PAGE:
Random thoughts on load testing - Transaction Mix
This post is part of a series - Random thoughts on load testing.
Today we tak about Transaction Mix.
If you record all the user journeys in a tool like JMeter and then run them under load, you are missing a very important aspect called Transaction Mix. It let’s you mimic how the real users will use different features of your website.
Let’s use a fictitious example to understand what a transaction mix is. Let’s we have a very simple e-commerce website that we want to load test. About 100K users visit this website every day. About 30K users login. 2000 users add one or more items to their basket. Roughly 500 users successfully checkout.
There are two things worth noticing here
- Not all users are using all features of the website. Some users drop out before they add any product to basket.
- Not all users are using the same feature at any point. In other words, while some users are logging in, others are adding a product to their basket, while others are checking out.
Your load test scenario will be most effective when it tries to mimic this end user behaviour. If we are running a load test for the above website using a very simple load pattern like below
- Start with 100 concurrent virtual users
- Add 10 new virtual user every 2 seconds for next 20 seconds
You will end up with a total of 200 virtual users at the end of your test. For your load test to match the real end-user behaviour, you have
- All the users hitting the home page of the website
- Roughly 60 users are logging in
- Around 4 users adding a product to the basket
- 1 user successfully checking out
There are possibly more nuances to this that I have ignored to keep the example simple. For instance, Of the 4 users who add one or more product to their basket, 3 users are logged in and one is using the website as a guest user.
You may have noticed that if we did not use a proper transaction mix like above, then we would have ended up with one of the two things
- We overload some of the features with unrealistic user base. If we are testing against a product-like setup to get an idea of website performance then we would be projecting a worse picture than how it is going to look like in reality
- Or if we are doing this exercise to guess needed server capacity for a given load, then we would provision way more servers than we actually need.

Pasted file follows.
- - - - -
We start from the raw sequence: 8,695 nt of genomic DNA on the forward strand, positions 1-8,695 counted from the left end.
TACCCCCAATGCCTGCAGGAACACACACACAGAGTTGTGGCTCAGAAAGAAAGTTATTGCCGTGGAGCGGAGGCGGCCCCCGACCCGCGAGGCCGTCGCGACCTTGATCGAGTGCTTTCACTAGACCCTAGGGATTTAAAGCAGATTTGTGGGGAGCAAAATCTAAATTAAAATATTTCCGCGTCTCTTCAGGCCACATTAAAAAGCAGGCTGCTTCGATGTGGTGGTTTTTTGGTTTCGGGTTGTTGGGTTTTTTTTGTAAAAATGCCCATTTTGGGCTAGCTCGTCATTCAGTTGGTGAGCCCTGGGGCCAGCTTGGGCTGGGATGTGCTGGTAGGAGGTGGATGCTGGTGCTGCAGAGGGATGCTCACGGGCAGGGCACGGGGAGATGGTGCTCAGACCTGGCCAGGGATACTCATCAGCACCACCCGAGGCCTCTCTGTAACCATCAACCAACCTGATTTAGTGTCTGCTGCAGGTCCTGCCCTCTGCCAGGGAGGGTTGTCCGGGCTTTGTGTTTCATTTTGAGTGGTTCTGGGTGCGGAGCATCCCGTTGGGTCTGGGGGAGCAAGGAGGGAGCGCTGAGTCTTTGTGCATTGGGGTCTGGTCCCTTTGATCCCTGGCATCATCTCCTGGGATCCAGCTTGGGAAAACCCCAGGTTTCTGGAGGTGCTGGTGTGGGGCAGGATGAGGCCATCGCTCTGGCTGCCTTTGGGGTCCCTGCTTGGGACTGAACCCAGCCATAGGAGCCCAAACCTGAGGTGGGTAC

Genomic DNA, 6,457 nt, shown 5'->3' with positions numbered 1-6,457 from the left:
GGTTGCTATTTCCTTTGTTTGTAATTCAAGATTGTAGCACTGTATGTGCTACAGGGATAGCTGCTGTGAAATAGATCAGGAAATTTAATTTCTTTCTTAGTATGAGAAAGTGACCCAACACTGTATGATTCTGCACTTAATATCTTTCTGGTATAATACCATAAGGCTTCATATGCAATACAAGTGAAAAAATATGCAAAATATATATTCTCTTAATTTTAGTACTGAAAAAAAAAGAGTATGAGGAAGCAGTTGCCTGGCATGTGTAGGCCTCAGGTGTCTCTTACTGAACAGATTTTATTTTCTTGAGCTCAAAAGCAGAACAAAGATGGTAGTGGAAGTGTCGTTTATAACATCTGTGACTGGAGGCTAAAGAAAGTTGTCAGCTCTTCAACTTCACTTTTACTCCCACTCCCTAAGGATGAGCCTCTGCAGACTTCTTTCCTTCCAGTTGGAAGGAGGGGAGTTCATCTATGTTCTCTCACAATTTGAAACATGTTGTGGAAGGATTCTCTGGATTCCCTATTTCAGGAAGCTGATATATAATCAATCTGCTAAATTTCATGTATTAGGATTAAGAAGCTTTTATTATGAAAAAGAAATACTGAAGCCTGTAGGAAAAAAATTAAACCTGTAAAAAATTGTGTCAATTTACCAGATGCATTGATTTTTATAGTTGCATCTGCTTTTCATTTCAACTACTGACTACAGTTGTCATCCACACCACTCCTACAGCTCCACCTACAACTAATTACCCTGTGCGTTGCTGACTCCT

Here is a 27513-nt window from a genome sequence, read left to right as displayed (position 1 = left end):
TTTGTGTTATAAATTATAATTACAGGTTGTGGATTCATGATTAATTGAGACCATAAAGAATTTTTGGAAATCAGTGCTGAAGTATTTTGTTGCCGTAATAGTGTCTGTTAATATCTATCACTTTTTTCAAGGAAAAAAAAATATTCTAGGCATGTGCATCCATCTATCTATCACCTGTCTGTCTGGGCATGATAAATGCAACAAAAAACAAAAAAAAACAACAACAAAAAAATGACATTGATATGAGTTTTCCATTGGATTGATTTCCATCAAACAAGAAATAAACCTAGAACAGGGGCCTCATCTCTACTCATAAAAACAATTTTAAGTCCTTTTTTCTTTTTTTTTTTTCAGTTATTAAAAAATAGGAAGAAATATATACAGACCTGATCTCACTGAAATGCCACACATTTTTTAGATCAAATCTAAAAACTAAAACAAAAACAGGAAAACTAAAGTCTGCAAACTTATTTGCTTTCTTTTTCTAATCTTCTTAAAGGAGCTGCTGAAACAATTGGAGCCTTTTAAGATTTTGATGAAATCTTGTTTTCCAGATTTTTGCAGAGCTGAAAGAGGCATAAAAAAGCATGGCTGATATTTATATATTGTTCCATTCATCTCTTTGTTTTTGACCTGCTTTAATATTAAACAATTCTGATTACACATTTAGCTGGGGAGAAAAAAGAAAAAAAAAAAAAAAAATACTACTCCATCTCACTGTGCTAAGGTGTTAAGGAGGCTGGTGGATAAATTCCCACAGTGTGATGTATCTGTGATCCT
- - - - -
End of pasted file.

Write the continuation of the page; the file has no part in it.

A right transaction mix let’s us project the right website performance with the right server capacity needed.
Working out the right transaction mix
So how do you find out what the right transaction mix is for your product? If you are load testing a new major version of an existing product, then this is actually very easy. You have a number of places where you can look for this information. The first place you should be looking at and your best bet would be website analytics. Website analytics will give you the most precise view of how user are using different website features.
If you do not have website analytics setup or you are unable to get access this data, then your next best shot is application logs. The quality of this data would depend on how application logging is setup in your system sand what tools you are using to capture and store application logs. If you are using enterprise tools like New Relic or Splunk then querying the application logs to find out how different parts of the applications are using is relatively straight-forward. Even with an open source tool set like ELK getting this data should be easy. You will have a real challenge if you are still writing application logs in a file on the server. In that case, you will have to rely on other data combined with some guess work. For example, you can query the database to find out how many new users are registering every day or how many people are logging in on daily basis. This will not give a complete picture but at least your guess work will be based on some real data.
None of this will work if you are load testing a new application. In this case, your only option is guess work. But you can base the guess work on a solid foundation by using the numbers from business case. Most products are backed by a business case. When your product manager put together the business case, they would have given a serious thought to how the consumers are going to use their product. This would mostly be in the form of funnel analysis over a period of time. It can go something like this Over a period of 18 months, we expect 100K users to visit our website, of which 50% would register for a free account and 5% will end up becoming paid customers. In my mind, these numbers are a more solid foundation for our guess work than querying application database.